CABAHS welcomed Val Bourne to speak at our May meeting, sharing her photographs, experience and knowledge of butterflies in the garden. She emphasised that she is not a butterfly expert (but she knows one!), she’s an organic gardener who has spent a lot of time observing butterflies, their habits and preferences – and, sadly, their decline in recent years.
As a starting point, Val recommended a book and a tool: ‘The Philips Guide to Butterflies’ and the Field Studies Council’s butterfly identification chart. Butterfly Conservation also provide a range of identification guides online. Photographs of a wide range of species – 24 different ones have been spotted in the Spring Cottage garden – showed us the beauty of even the smallest, brownest examples!
Val explained how useful even a small meadow area is for many species, how some species rely on quite a narrow range of plants for nectar, and how the timing of a butterfly lifecycle is intrinsically linked to the lifecycle of their food plants. She stated that climate change – causing plants to flower at different times – is demonstrably messing up this synchronisation, so as gardeners it’s important to grow a wide range of butterfly-friendly plants to try to mitigate that situation.
Some examples of butterfly-friendly plants, and the butterflies that particularly need or enjoy them:
- Buddleja davidii – known as the ‘butterfly bush’ for good reason! It can attract up to 22 different species
- Origanum majorana aka marjoram – its nectar is particularly sugar-rich
- Urtica dioica aka stinging nettle – this plant is especially good for five butterfly species (the Small Tortoiseshell, Comma, Red Admiral, Peacock and Painted Lady)
- Scabious – this group of plants, including the field scabious (Knautia arvensis), have a long flowering season and are rich in nectar
- Sweet pea – especially the perennial sweet pea (Lathyrus latifolius) for Brimstone butterflies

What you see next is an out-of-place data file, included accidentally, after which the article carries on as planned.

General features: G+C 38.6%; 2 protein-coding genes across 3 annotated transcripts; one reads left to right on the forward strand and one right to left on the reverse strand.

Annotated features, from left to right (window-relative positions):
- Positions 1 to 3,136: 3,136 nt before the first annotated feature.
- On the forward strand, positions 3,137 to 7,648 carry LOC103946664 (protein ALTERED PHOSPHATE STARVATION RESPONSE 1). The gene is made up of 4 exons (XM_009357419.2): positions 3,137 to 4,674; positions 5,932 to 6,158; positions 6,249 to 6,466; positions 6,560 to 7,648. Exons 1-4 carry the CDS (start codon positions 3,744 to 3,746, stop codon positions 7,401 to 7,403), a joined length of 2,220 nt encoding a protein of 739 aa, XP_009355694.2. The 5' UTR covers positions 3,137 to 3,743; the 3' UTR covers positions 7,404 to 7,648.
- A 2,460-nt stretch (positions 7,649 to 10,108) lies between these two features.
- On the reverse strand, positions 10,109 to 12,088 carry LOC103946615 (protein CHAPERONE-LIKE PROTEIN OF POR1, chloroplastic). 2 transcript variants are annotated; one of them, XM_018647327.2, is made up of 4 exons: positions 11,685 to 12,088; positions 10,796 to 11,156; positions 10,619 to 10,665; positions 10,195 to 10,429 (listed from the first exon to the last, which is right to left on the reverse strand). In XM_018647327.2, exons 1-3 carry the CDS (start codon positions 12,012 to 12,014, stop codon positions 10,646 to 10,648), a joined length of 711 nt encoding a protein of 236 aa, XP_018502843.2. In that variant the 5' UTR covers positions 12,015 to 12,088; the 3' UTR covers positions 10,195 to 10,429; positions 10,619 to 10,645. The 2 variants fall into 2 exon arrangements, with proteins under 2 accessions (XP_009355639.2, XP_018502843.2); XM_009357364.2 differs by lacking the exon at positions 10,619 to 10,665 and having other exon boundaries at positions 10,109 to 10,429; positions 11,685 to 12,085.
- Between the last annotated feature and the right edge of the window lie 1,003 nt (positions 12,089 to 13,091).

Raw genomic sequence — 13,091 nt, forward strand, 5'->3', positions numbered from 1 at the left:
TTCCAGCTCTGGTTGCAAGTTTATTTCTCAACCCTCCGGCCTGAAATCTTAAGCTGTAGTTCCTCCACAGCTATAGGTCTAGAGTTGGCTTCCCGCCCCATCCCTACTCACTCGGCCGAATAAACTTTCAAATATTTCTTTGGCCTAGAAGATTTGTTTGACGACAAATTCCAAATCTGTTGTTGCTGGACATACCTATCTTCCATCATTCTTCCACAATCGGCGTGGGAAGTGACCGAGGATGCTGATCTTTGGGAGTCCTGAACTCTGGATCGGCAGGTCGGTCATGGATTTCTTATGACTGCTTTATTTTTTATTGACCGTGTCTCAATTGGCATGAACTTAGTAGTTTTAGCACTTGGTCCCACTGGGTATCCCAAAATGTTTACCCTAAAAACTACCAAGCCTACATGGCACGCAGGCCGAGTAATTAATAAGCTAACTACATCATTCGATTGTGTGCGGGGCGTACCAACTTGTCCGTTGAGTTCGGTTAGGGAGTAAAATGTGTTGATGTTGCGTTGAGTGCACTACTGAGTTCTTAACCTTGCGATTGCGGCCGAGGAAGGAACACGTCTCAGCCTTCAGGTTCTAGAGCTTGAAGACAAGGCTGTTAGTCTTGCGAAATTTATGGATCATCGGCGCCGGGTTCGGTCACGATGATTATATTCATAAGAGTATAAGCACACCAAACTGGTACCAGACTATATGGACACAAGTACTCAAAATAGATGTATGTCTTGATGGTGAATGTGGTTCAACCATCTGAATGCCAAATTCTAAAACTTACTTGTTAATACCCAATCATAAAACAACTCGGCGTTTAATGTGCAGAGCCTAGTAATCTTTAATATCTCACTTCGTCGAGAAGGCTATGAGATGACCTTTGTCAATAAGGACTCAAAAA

- Cardamine pratensis aka cuckoo flower or lady’s smock – for Orange Tip butterflies (also garlic mustard, wallflowers, sweet rocket)
- Ilex aquifolium (holly) – for Holly Blue butterflies (also Hedera – ivy – for later in their lifecycle)
Long grass is especially important for the ‘brown group’ of butterflies (which are not all brown!) because they lay their eggs on native grasses. Examples of these are Gatekeepers, Graylings, Small Heath and Marbled White butterflies. This is a group that tends to be smaller and less noticed, but it is worth paying attention as they are as beautiful as the showier, higher flying butterflies on closer inspection.
Val took a number of questions at the end of her interesting talk, and heard about plans for leaving some long grass in Charlton House Gardens and a suggestion from the floor to visit Ladywell Cemetery, which is actively managed with butterfly conservation in mind and occasionally holds butterfly identification walks through Big City Butterflies.
Val Bourne gardens at Spring Cottage in Cold Aston, Gloucestershire and is an award-winning garden writer, organic gardener and lecturer. Her writing appears regularly in the press, and her most recent book is ‘The Living Jigsaw’.
One thought on “May 2022: Val Bourne on ‘Butterflies in Gardens’”
Ever since Val’s talk I have been noticing butterflies, moths – in fact all insects – so much more in the garden. And prancing round like crazy trying to capture them in camera!